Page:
I've been reading all of the SNL biographies I can find...
And the one underlying theme is that Lorne Michaels is a total dick. Lots of drugs and pressure but Lorne Michaels seems to enjoy destroying people, stealing what's theirs and then kicking them in the cunt. Yet he still gets his ass kissed.
He's the model for Dr Evil and the horrible head of the drug company in Brain Candy.
I'm currently reading Tom Shales' Uncensored History of Saturday Night Live and that certainly seems to be a theme. Was surprised that Harry Shearer was also a total dick according to several people. Also Chevy Chase, but that was no surprise.
Don't forget Wired: The Short Life and Fast Times of John Belushi by Bob Woodward.
I loved Mark McKinney's version of him in "Brain Candy." Clip at link.
Lorne Michaels owns everything that appears on the show so he gets a big piece of all of the film profits. This is why Mike Myers created brand new characters for his post Wayne's World movies--to keep Michaels' greedy paws off of the cash.
The Tom Shales book is excellent.
He's a piece of shit. There are actors and writers who made him a millionaire many, many, many times over who lost their homes and are in debt b/c that tightwad won't help out. His little affected voice and starfucking are annoying. He's lucky. That's all.
Of course, I doubt SNL would have any ratings in a different time slot. What a joke! 1030pm Satursday. Loren M. is a lucky, smug SOB.
Chevy Chase has *always* been like that. No one knows why -- his dad (Ned Chase, big book publisher) was a class act, a gentleman.
r8 -- that's how the show has survived. As long as he kept salaries low (double scale, I think?)NBC got the same steady profit margin as if they'd done series re-runs but got copyright ownership of 36 years of programming. Only real expense would be music rights.
It still astounds me how little most of the writers and performers are paid, or were, especially in the early years. I think they got like $750 an episode.
Oh, I forgot, the other major asshole in the Shales book, Joe Piscopo. What a deluded douche.
Wasn't that book called "Live From New York"?
That was a fascinating read.
Lorne comes across as a lucky dick.
One thing that always bugs me is the over praise for Jonh Belushi. I think he was an unfunny asshole. I watched his audition on YouTube to see what I was missing. He was coked out of his mind and not funny. Did a wretched Marlon Brando.
I didn't realize he's also one of the producers of Portlandia. So, he gets a cut of anything even remotely related to SNL, right?
I don't think he came off as an asshole in the Shales book. I think he came off as a star-fkking "Daddy" figure whom everyone longed to please. But there are many anecdotes in the book about Lorne trying to help struggling performers, getting them into rehab, etc. He just seems like a spoiled, pompous, lucky person. But not an asshole.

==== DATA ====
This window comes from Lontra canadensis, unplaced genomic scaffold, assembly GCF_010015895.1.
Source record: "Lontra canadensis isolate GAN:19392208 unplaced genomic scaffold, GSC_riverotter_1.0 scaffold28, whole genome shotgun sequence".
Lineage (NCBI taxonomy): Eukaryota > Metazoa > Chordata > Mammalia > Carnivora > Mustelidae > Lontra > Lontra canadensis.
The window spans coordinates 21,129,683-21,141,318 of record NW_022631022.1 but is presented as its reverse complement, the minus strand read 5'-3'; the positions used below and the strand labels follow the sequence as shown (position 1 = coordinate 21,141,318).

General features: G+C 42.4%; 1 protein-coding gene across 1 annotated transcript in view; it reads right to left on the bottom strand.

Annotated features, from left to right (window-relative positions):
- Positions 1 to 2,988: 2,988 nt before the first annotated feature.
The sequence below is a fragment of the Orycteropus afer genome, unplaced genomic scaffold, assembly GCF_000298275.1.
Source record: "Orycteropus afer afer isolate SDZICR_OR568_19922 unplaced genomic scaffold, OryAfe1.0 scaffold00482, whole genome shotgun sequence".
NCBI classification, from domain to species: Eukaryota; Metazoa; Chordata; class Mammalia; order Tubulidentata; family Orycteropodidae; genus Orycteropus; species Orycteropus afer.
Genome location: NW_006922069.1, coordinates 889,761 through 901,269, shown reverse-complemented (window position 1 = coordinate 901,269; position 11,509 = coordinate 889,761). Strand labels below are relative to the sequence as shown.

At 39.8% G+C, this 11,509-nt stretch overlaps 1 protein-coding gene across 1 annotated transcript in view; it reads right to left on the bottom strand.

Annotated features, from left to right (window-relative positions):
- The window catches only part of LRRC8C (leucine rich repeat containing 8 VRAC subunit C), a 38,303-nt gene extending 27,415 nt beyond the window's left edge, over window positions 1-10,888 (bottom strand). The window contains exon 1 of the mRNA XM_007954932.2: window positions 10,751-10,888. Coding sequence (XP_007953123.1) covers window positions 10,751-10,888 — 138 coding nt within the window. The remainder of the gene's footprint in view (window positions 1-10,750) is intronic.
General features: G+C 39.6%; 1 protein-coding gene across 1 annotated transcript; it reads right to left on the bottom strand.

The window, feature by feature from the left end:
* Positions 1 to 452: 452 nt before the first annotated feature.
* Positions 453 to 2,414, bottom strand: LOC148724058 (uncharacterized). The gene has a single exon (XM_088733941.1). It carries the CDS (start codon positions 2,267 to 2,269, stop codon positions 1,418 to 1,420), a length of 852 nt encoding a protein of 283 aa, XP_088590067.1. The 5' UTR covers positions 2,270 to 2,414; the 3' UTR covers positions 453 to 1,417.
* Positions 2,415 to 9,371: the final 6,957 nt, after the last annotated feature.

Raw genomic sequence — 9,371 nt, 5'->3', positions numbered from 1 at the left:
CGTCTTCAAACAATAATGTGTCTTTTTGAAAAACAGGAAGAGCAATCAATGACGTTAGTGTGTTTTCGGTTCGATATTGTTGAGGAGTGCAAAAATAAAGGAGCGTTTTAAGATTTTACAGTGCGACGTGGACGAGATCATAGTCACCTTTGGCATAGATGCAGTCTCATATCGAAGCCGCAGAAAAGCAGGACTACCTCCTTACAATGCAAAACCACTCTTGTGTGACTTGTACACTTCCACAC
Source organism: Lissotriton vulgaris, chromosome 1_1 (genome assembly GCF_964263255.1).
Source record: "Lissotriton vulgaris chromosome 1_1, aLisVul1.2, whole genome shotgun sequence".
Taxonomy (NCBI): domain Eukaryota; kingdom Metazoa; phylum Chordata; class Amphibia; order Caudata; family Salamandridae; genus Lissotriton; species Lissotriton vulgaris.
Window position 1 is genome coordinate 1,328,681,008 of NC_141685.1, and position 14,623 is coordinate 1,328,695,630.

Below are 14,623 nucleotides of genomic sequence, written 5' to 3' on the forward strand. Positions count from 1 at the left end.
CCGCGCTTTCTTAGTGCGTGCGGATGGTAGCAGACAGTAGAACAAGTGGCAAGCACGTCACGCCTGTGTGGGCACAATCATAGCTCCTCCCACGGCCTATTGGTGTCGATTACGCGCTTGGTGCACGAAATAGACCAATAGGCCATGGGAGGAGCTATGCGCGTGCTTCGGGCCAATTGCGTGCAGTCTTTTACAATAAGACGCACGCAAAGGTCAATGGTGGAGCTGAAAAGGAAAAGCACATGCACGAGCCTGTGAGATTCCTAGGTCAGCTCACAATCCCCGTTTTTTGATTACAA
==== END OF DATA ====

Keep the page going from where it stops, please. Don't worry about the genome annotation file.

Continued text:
Chevy Chase was abused by his mother and stepfather, which I think explains (some of) his jerkiness. This per a Bio special on him.
The other person who comes off as a flaming jerk was Nora Dunn.
Jane Curtin seemed like the only stable one from that 1970s crew. Maybe Dan Ackroyd, too.
Jan Hooks, whom I loved on the show, comes across as a super-cunt. Even the crazy Christian woman with the baby voice comes across better.
[quote]there are many anecdotes in the book about Lorne trying to help struggling performers, getting them into rehab, etc.
He wouldn't help John Belushi -- Jane Curtin begged Lorne to get some help for the increasingly drug addled Belushi, but it got to the point that every time Lorne saw Jane, he would just run away.
But bullies usually prove to be wussies.
[R16] - details on Jan Hooks please.
[quote]details on Jan Hooks please
I'm not R16, but in the Shales book she openly says she just did not "get" Victoria Jackson because 1) she hates it when women use that little 'baby girl' voice and 2) she's a right-wing fundamentalist loon.
I haven't finished the book though so maybe there's more. But from the above, I totally agree with her.
Nora Dunn came across as a stuck-up prima donna bitch who claimed to have a "special relationship" with Lorne M. so figured she could get away with anything. When the Andrew Dice Clay thing happened, she sent out a press release that she wouldn't perform without even giving a heads up to anyone involved with the show, catching them all off guard. Whether or not she was justified in boycotting the show (I really don't blame her), she was completely unprofessional in how she handled it.
Kill the show; it's been running on fumes for years.
I noticed that, too, R16. I can't stand Victoria jackson's politics now, but she talks about what cunts Nora Dunn and Jan Hooks were. And wasn't Nora Dunn boffing Lorne?
I've heard the Dice incident is what lead to Nora leaving. Lorne didn't like the one-upsmanship. And the affair didn't help matters.